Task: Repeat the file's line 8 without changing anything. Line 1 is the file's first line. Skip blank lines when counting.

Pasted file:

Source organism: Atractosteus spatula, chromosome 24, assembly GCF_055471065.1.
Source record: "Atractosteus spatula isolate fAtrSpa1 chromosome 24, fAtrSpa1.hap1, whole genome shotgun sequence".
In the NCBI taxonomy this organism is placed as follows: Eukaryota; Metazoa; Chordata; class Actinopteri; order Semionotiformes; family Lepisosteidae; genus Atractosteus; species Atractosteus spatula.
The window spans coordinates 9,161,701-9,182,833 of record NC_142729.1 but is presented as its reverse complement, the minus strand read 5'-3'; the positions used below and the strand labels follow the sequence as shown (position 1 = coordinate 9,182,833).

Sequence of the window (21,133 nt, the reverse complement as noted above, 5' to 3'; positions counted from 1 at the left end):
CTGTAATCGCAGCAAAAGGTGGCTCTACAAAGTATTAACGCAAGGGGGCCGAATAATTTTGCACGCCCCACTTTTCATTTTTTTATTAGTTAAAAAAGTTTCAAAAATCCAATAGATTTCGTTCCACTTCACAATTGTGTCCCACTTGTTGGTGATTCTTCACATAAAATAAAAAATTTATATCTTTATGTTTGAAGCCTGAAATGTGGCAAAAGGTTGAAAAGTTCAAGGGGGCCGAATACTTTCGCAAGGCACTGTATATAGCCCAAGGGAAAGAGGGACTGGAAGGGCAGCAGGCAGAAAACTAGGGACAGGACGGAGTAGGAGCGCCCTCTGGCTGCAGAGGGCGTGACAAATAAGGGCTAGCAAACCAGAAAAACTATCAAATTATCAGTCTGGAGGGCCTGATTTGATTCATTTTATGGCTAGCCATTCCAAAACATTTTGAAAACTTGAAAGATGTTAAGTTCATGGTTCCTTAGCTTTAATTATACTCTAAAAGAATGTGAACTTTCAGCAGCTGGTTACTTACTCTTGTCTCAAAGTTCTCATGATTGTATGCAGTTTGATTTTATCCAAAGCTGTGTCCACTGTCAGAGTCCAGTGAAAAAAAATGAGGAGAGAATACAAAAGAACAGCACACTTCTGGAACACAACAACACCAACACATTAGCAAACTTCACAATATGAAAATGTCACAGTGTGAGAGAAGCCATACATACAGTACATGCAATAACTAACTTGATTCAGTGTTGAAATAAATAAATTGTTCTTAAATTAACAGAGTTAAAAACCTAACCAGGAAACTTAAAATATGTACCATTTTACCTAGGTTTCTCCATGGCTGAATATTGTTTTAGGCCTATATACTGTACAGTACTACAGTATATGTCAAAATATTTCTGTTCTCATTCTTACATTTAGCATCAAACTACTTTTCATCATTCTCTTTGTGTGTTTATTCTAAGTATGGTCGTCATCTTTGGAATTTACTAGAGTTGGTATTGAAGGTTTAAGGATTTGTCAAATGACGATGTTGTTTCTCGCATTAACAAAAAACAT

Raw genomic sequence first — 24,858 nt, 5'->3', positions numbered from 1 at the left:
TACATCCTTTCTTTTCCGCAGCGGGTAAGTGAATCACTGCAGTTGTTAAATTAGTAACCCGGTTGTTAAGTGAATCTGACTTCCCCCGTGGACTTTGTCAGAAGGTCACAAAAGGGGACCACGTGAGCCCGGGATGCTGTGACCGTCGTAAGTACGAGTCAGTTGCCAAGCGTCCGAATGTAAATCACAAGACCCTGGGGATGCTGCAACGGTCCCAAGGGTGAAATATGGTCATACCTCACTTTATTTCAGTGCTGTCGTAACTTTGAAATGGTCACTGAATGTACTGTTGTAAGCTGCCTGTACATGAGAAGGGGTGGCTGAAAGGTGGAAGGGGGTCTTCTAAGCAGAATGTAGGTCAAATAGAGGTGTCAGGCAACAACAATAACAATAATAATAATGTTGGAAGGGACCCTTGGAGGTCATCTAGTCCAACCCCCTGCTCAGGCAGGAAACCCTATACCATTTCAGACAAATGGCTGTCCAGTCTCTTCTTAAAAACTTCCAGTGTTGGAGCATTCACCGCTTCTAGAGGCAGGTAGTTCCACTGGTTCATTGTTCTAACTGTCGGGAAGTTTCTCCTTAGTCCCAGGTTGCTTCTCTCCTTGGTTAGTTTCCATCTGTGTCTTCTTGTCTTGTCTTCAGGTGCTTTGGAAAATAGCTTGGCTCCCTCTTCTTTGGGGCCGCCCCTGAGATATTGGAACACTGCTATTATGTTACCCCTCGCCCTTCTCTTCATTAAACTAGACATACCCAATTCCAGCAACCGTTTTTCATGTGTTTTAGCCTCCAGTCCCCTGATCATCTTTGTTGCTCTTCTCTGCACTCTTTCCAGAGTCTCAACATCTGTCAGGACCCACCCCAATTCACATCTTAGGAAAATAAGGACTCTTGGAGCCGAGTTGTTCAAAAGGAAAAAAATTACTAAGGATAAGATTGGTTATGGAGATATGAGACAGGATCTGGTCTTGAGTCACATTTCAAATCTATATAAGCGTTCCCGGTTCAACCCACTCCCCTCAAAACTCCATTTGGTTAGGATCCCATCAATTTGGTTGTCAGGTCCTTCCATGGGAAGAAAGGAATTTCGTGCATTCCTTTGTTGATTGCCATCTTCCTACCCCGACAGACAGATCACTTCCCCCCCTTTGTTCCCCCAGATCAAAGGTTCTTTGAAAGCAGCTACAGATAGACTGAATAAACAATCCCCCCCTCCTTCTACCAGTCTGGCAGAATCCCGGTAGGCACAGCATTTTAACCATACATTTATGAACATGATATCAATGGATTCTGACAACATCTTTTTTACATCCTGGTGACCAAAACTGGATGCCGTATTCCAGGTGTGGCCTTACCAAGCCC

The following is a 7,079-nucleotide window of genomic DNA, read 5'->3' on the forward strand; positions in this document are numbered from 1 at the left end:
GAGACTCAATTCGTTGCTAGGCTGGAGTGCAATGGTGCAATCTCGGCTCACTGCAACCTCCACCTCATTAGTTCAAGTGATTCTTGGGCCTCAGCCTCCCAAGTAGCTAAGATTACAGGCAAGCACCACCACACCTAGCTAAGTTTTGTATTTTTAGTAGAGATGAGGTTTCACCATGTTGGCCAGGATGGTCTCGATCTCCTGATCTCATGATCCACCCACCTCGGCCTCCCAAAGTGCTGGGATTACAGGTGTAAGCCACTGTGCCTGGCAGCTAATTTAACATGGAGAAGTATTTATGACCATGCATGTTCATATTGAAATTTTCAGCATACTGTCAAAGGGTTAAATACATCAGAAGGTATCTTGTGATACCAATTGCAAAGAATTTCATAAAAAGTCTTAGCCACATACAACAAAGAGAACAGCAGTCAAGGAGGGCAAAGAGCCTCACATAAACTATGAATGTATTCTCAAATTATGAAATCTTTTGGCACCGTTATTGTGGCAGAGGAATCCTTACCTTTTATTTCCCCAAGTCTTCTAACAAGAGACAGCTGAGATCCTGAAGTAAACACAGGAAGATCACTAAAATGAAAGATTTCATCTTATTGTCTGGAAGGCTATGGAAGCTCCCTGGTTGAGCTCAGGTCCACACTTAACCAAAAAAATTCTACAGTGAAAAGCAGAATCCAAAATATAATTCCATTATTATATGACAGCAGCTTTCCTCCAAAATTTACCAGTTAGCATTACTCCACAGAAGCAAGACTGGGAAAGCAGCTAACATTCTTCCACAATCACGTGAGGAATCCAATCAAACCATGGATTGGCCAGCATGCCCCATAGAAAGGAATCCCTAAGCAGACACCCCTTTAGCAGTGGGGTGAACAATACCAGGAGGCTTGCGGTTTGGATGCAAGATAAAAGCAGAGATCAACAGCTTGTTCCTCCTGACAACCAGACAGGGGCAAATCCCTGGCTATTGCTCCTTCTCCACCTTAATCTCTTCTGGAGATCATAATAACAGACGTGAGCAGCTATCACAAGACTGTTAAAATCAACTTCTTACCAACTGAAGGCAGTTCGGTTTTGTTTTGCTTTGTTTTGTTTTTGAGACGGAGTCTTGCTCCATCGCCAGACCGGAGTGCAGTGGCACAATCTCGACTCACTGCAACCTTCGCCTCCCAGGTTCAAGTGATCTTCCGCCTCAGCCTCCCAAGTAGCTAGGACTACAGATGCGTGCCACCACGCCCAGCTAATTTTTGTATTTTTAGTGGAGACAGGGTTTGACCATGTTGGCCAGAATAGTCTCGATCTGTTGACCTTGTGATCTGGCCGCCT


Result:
TACATCCTTTCTTTTCCGCAGCGGGTAAGTGAATCACTGCAGTTGTTAAATTAGTAACCCGGTTGTTAAGTGAATCTGACTTCCCCCGTGGACTTTGTCAGAAGGTCACAAAAGGGGACCACGTGAGCCCGGGATGCTGTGACCGTCGTAAGTACGAGTCAGTTGCCAAGCGTCCGAATGTAAATCACAAGACCCTGGGGATGCTGCAACGGTCCCAAGGGTGAAATATGGTCATACCTCACTTTATTTCAGTGCTGTCGTAACTTTGAAATGGTCACTGAATGTACTGTTGTAAGCTGCCTGTACATGAGAAGGGGTGGCTGAAAGGTGGAAGGGGGTCTTCTAAGCAGAATGTAGGTCAAATAGAGGTGTCAGGCAACAACAATAACAATAATAATAATGTTGGAAGGGACCCTTGGAGGTCATCTAGTCCAACCCCCTGCTCAGGCAGGAAACCCTATACCATTTCAGACAAATGGCTGTCCAGTCTCTTCTTAAAAACTTCCAGTGTTGGAGCATTCACCGCTTCTAGAGGCAGGTAGTTCCACTGGTTCATTGTTCTAACTGTCGGGAAGTTTCTCCTTAGTCCCAGGTTGCTTCTCTCCTTGGTTAGTTTCCATCTGTGTCTTCTTGTCTTGTCTTCAGGTGCTTTGGAAAATAGCTTGGCTCCCTCTTCTTTGGGGCCGCCCCTGAGATATTGGAACACTGCTATTATGTTACCCCTCGCCCTTCTCTTCATTAAACTAGACATACCCAATTCCAGCAACCGTTTTTCATGTGTTTTAGCCTCCAGTCCCCTGATCATCTTTGTTGCTCTTCTCTGCACTCTTTCCAGAGTCTCAACATCTGTCAGGACCCACCCCAATTCACATCTTAGGAAAATAAGGACTCTTGGAGCCGAGTTGTTCAAAAGGAAAAAAATTACTAAGGATAAGATTGGTTATGGAGATATGAGACAGGATCTGGTCTTGAGTCACATTTCAAATCTATATAAGCGTTCCCGGTTCAACCCACTCCCCTCAAAACTCCATTTGGTTAGGATCCCATCAATTTGGTTGTCAGGTCCTTCCATGGGAAGAAAGGAATTTCGTGCATTCCTTTGTTGATTGCCATCTTCCTACCCCGACAGACAGATCACTTCCCCCCCTTTGTTCCCCCAGATCAAAGGTTCTTTGAAAGCAGCTACAGATAGACTGAATAAACAATCCCCCCCTCCTTCTACCAGTCTGGCAGAATCCCGGTAGGCACAGCATTTTAACCATACATTTATGAACATGATATCAATGGATTCTGACAACATCTTTTTTACATCCTGGTGACCAAAACTGGATGCCGTATTCCAGGTGTGGCCTTACCAAGCCC